Godzilla: Planet of the Monsters Review

Hollywood’s next live-action Godzilla movie is scheduled to hit theaters in 2019, just a few months before its title character turns 65 — an age traditionally associated with retirement for a lot of us frail human beings. This film is the sequel to Gareth Edwards’ 2014 Godzilla reboot, which hit theaters a few months before the character turned 60, the age when AMC moviegoers start collecting senior citizen discounts.

While he may be getting a little long in the tooth by human standards, to write the king of the kaiju off as geriatric would be to ignore his prodigious lifespan. In Godzilla: Planet of the Monsters, the 30th Toho production and first-ever animated feature based on Japan’s greatest pop cultural export, that lifespan is established to be at least 20,000 years. As we reported last month, the film is coming to Netflix in 2018 as part of a slate of 12 original anime series that the streaming service plans to release over the course of the year. It already had its opening weekend in Japan, however, and I saw it at Toho Cinemas Shinjuku, a landmark Tokyo movie theater housed in a building topped with a life-size Godzilla head.

So let’s take a deep dive. Here’s what you should know about Godzilla: Planet of the Monsters before you stream it next year.


The Film’s Title is an Intentional Sci-Fi Homage

If that title, Planet of the Monsters (Kaiju Wakusei in Japanese), sounds like an homage to Planet of the Apes (Saru no Wakusei in Japanese), that is probably no coincidence, as the movie’s plot is indeed something of a riff on Planet of the Apes.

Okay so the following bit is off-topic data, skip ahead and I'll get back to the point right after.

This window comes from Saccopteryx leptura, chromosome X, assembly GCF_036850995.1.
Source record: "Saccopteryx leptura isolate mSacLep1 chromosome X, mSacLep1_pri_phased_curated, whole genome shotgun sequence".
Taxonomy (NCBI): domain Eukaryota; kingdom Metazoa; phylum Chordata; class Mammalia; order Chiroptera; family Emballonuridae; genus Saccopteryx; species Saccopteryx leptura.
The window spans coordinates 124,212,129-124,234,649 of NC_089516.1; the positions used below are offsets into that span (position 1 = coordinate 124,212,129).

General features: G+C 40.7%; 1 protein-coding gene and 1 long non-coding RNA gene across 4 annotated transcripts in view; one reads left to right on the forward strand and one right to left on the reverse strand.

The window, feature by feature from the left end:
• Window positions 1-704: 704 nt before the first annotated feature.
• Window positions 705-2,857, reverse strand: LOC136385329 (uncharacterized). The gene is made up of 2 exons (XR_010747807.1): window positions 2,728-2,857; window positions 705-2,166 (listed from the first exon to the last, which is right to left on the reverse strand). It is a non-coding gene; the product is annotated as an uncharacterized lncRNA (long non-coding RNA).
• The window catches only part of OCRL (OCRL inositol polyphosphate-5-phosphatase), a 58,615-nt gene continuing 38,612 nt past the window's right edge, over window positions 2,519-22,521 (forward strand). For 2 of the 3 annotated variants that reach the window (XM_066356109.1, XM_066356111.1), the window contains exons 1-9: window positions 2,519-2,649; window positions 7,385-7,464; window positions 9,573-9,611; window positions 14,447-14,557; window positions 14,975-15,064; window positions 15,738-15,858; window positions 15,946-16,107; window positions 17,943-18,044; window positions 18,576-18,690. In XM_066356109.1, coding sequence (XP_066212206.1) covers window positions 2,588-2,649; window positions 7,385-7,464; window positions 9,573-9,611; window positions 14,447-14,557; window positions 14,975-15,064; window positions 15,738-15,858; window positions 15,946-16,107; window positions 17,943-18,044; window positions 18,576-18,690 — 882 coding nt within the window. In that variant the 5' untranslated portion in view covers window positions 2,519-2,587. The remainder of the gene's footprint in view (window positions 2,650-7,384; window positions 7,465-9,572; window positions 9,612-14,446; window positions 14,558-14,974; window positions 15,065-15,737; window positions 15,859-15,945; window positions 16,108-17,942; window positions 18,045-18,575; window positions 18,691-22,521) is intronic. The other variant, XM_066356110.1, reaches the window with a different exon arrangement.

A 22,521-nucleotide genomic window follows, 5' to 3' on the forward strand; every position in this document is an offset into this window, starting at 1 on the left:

A ship full of human refugees drifts through space, having evacuated Earth after the planet was, as the movie’s website puts it, beset by “the emergence of colossal creatures” near the end of the twentieth century. During the film’s opening credits, these creatures are shown devastating major cities like New York, London, and Paris. Aided by the so-called “Exiles,” a group of humanoid extra-terrestrials reminiscent of the Elves in Lord of the Rings, the refugee ship has traveled for two decades, across a dozen lightyears.

When it turns out the planet they were bound for is uninhabitable, the humans must soon make a return trip to Earth. One of them is a young man named Haruo, who as a boy, witnessed the death of his parents during an attack by Godzilla on the spaceship launch site. For Haruo, it was only 20 years ago when that happened; but if you saw Christopher Nolan’s Interstellar, you may remember that the effects of time dilation in space can seriously skew temporal numbers.

20,000 years have elapsed back on Earth, more than enough time for Godzilla and other monsters who look like rock pterodactyls to exercise full dominion over the planet. While there is nothing equivalent to the iconic beach scene with the Statue of Liberty in Planet of the Apes, there is a fun little Easter egg on a map teasing how buildings in Tokyo’s famous Shibuya district have become fossilized.